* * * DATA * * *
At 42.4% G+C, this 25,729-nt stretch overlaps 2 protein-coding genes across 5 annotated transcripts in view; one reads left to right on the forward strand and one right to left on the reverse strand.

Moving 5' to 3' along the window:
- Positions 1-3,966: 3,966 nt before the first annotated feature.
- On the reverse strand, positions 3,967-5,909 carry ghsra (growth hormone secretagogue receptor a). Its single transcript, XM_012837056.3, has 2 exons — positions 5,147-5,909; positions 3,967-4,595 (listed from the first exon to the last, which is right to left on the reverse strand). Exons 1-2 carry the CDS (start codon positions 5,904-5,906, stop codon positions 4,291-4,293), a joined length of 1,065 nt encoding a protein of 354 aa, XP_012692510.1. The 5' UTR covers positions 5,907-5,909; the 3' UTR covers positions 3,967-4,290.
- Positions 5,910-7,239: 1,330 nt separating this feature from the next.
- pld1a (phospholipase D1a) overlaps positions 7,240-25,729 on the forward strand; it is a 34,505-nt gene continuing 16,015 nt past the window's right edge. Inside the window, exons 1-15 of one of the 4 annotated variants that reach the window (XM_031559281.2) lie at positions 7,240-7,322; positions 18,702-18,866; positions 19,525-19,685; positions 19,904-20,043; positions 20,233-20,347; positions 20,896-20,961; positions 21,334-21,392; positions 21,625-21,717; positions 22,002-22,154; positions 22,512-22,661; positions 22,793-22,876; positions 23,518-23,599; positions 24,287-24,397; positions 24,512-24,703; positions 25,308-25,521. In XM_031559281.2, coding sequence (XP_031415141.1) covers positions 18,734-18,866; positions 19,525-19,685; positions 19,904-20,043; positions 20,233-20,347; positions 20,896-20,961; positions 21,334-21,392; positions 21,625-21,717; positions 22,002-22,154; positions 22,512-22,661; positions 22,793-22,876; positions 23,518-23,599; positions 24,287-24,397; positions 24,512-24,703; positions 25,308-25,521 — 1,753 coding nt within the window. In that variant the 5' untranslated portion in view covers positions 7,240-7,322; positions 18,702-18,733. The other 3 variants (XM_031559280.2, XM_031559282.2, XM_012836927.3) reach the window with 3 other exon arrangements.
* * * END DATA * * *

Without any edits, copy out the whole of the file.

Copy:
At 42.4% G+C, this 25,729-nt stretch overlaps 2 protein-coding genes across 5 annotated transcripts in view; one reads left to right on the forward strand and one right to left on the reverse strand.

Moving 5' to 3' along the window:
- Positions 1-3,966: 3,966 nt before the first annotated feature.
- On the reverse strand, positions 3,967-5,909 carry ghsra (growth hormone secretagogue receptor a). Its single transcript, XM_012837056.3, has 2 exons — positions 5,147-5,909; positions 3,967-4,595 (listed from the first exon to the last, which is right to left on the reverse strand). Exons 1-2 carry the CDS (start codon positions 5,904-5,906, stop codon positions 4,291-4,293), a joined length of 1,065 nt encoding a protein of 354 aa, XP_012692510.1. The 5' UTR covers positions 5,907-5,909; the 3' UTR covers positions 3,967-4,290.
- Positions 5,910-7,239: 1,330 nt separating this feature from the next.
- pld1a (phospholipase D1a) overlaps positions 7,240-25,729 on the forward strand; it is a 34,505-nt gene continuing 16,015 nt past the window's right edge. Inside the window, exons 1-15 of one of the 4 annotated variants that reach the window (XM_031559281.2) lie at positions 7,240-7,322; positions 18,702-18,866; positions 19,525-19,685; positions 19,904-20,043; positions 20,233-20,347; positions 20,896-20,961; positions 21,334-21,392; positions 21,625-21,717; positions 22,002-22,154; positions 22,512-22,661; positions 22,793-22,876; positions 23,518-23,599; positions 24,287-24,397; positions 24,512-24,703; positions 25,308-25,521. In XM_031559281.2, coding sequence (XP_031415141.1) covers positions 18,734-18,866; positions 19,525-19,685; positions 19,904-20,043; positions 20,233-20,347; positions 20,896-20,961; positions 21,334-21,392; positions 21,625-21,717; positions 22,002-22,154; positions 22,512-22,661; positions 22,793-22,876; positions 23,518-23,599; positions 24,287-24,397; positions 24,512-24,703; positions 25,308-25,521 — 1,753 coding nt within the window. In that variant the 5' untranslated portion in view covers positions 7,240-7,322; positions 18,702-18,733. The other 3 variants (XM_031559280.2, XM_031559282.2, XM_012836927.3) reach the window with 3 other exon arrangements.